Hannibal arrayed his forces in such a way so as to maximise his advantages, especially his more numerous and better cavalry, while minimising his weaknesses, in particular his overall numerical inferiority. He deployed his light infantry as a screen before his main line to counter the Roman velites. The centre of his line was formed of alternating units of Spanish and Celtic infantry, probably hoping that the veteran Spaniards would stiffen the notoriously brittle Celts. Moreover these troops were placed in a concave formation so that the centre of the line was closer to the enemy than those moving along the wings. On either side of the Spaniards and Celts, were the Libyan veterans, placed in deep columns. Protecting the left flank of the infantry line were the heavy cavalry, Celts and Spaniards. The right flank was held by the nimble Numidian light cavalry who were experts at skirmish tactics. Hannibal placed himself in the centre of the battle line leaving the cavalry wings to his subordinate commanders.

An Reenactment Of The Battle By The BBC

How A Roman Army Was Destroyed

A map that show how Hannibal's forces (in blue) destroyed a Roman army.
A map that show how Hannibal's forces (in blue) destroyed a Roman army. | Source

The Death Of Paullus

A painting drawn by John Turnball in 1773 showing the death of Roman Commander Aemilus Paullus
A painting drawn by John Turnball in 1773 showing the death of Roman Commander Aemilus Paullus | Source

The Battle And Aftermath

The battle began with a clash of the opposing light infantry, who engaged with missile weapons including javelins and slings. Neither side seemed to have gained much of an advantage over each other, and as two main opposing battle lines approached each other, the light infantry retired behind their respective heavy infantry. Meanwhile, on the flanks the Spanish and Celtic cavalry rushed forward to engage the Roman horsemen in close combat. On this flank the advantage lay with the Carthaginian troopers who were more numerous and probably more heavily armed, and protected by extra armour. The result was that the Roman cavalry was routed. Paullus was wounded and thrown from his horse during the fighting and eventually killed. On the other flank, the Numidians engaged the Italian troopers in a prolonged skirmish with neither side gaining the upper hand. Unfortunately for the Italians, the Celtic and Spanish horsemen, rather than continuing their pursuit of the Roman cavalry, rode across the rear of the Roman army and attacked the Italian horse in the flank as the latter were still engaged with the Numidians. This was too much for the Italians who broke and fled. The pursuit of the Italians was left to the Numidians, while the Carthaginian heavy cavalry reformed in the rear of the Roman army.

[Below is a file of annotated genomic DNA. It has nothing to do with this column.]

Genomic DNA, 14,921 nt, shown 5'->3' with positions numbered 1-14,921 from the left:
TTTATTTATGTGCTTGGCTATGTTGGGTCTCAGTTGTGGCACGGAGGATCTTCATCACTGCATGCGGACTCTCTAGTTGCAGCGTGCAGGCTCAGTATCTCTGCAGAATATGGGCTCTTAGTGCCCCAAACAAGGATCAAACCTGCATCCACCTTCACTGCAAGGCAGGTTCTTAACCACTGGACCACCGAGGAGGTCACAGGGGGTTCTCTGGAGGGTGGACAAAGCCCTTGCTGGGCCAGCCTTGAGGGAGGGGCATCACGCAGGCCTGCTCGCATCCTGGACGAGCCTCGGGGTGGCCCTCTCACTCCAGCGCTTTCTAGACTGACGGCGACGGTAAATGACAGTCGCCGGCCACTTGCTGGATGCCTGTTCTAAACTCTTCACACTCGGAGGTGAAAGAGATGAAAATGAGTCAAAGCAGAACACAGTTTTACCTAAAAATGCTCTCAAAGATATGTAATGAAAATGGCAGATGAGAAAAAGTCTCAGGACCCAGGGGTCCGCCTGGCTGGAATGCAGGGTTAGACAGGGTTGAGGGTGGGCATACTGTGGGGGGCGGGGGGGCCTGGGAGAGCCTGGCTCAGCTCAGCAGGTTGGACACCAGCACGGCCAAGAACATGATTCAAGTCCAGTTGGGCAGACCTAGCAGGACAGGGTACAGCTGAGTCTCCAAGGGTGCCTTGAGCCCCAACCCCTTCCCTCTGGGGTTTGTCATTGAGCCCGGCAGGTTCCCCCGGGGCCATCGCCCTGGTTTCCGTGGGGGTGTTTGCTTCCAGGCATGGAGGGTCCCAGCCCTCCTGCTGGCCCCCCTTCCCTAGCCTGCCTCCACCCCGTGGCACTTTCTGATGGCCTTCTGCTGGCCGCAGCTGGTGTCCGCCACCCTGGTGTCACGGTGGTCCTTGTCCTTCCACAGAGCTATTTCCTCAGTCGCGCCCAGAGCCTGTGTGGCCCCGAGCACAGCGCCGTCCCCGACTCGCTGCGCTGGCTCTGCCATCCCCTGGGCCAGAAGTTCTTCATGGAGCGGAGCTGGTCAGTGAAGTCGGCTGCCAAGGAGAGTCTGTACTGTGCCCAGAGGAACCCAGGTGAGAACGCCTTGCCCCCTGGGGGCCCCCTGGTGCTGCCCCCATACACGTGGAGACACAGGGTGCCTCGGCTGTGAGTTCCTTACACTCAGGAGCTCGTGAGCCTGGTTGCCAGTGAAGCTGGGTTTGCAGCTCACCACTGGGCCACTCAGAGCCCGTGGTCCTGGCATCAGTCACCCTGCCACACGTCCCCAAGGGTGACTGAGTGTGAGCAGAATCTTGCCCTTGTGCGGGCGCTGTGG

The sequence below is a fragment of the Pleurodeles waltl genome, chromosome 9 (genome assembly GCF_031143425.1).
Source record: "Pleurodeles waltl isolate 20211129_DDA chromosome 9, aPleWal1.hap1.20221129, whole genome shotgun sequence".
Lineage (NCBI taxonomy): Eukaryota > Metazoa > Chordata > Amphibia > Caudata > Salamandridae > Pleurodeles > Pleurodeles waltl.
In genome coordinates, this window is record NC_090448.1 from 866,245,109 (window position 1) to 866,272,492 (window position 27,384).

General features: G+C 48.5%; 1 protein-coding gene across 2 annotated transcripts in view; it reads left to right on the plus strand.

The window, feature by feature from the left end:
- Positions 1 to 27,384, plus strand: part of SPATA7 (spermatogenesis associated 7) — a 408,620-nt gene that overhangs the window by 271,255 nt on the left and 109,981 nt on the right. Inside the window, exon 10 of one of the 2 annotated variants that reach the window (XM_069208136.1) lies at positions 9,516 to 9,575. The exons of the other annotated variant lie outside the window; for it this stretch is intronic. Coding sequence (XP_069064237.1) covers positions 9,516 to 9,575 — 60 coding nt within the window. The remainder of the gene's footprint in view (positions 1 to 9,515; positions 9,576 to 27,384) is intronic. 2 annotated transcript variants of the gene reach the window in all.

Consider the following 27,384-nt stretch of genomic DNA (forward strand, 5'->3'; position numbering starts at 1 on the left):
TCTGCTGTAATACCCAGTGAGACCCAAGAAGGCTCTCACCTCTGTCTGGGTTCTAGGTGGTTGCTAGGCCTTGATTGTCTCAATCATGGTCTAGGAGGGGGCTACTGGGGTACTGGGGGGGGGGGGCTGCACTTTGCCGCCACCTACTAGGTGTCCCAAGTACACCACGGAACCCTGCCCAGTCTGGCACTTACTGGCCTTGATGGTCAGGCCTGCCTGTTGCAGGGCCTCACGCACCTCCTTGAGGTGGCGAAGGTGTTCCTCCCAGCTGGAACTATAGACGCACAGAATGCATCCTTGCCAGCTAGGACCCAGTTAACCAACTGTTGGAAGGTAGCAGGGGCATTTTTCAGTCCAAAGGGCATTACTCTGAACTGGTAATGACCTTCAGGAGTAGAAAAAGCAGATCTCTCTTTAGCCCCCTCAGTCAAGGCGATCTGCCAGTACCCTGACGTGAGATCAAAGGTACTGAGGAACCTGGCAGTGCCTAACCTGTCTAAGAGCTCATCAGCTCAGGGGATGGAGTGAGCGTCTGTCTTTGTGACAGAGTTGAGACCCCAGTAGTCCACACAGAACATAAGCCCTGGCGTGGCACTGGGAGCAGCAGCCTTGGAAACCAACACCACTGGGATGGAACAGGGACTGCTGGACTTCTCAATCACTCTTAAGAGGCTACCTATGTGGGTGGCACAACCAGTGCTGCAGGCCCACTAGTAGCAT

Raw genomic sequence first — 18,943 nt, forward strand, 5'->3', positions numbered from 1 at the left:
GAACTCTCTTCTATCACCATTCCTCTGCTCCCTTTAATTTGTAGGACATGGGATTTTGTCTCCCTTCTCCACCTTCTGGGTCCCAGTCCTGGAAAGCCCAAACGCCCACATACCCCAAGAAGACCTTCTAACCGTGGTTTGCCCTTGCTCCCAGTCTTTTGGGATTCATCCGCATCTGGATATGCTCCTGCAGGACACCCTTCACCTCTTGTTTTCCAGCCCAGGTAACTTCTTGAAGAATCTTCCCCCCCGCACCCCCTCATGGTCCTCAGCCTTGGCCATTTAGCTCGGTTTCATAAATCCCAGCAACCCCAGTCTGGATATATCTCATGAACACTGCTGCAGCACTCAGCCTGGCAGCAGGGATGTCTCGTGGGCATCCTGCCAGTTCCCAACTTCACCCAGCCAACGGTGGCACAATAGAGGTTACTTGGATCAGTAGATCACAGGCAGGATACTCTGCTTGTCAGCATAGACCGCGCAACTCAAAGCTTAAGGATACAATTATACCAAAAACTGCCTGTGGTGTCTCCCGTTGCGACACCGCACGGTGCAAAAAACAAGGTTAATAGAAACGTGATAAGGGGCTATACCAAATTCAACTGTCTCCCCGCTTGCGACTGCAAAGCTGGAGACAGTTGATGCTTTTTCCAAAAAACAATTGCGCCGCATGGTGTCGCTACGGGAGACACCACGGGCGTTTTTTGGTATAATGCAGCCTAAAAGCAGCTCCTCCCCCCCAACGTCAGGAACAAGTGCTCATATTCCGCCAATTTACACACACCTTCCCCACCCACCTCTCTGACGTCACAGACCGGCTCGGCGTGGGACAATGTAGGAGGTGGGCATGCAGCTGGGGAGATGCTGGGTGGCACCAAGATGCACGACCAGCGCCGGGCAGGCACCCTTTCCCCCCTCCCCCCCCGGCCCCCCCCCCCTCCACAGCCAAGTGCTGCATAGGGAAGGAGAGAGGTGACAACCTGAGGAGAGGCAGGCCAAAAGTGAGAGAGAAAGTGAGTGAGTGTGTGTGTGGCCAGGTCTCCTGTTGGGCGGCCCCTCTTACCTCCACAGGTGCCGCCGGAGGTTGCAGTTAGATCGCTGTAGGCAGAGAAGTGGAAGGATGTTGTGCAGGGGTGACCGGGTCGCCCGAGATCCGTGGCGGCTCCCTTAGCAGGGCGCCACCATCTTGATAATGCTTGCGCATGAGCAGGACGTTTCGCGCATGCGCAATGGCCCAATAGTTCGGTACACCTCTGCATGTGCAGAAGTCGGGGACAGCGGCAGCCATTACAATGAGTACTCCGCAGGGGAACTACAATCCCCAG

As the cavalry battles were underway, the two infantry battle lines became engaged. In the initial combat the Romans began to gain the advantage. The exposed centre of Celts and Spaniards was severely pressed by the Romans, especially as more Roman maniples moved in to attack the apex of the concave formation. Although these soldiers were hard pressed by the Romans, they did not break. At the same time, the veteran Libyan troops pushed forward until they were pressing on the flanks of the legionary battle line which had pushed itself forward to attack the Celts and Spaniards. The result was a massive double envelopment of the Roman legions. As the Libyans attacked the flanks, the Roman formations could no longer maintain the momentum to drive back the Spanish and Celtic infantry in the centre. The near destruction of the Roman army was virtually complete when the Spanish and Celtic heavy cavalry charged into its rear. The resultant casualties were mind boggling; the Romans listed around 50,000 killed including the Consul Paullus and more than 20,000 prisoners making Cannae one of the bloodiest defeats by a European army on a single day of battle.

Despite scoring a crushing victory over the Romans, Hannibal was unable to convince Rome’s allies to desert her, leaving Rome with significant manpower resources. The Romans opened new theatres of operations in Spain and Africa that eventually gave them ultimate victory over Hannibal and Carthage.

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    • JKenny profile image
      Author

      James Kenny 4 years ago from Birmingham, England

      Hi watergeek, I remember playing a video game years ago that simulated Hannibal's battles, and I remember the Celts were represented as naked warriors. So, I've always had a fascination with Hannibal's battles, because I have Celtic heritage. Thanks for stopping by.

    • watergeek profile image

      watergeek 4 years ago from Pasadena CA

      I'm not normally into battles, but the suggestion of Celtic involvement got me reading. It's an engaging article, worth the read. Good job.

    • JKenny profile image
      Author

      James Kenny 4 years ago from Birmingham, England

      Thank you Karthikkash, very glad you liked it. Appreciate you taking the time to visit and comment.

    • karthikkash profile image

      Karthik Kashyap 4 years ago from India

      Nice hub :) I love information about historical battles, especially pertaining to ancient Europe. This one is definitely informative. Voted up..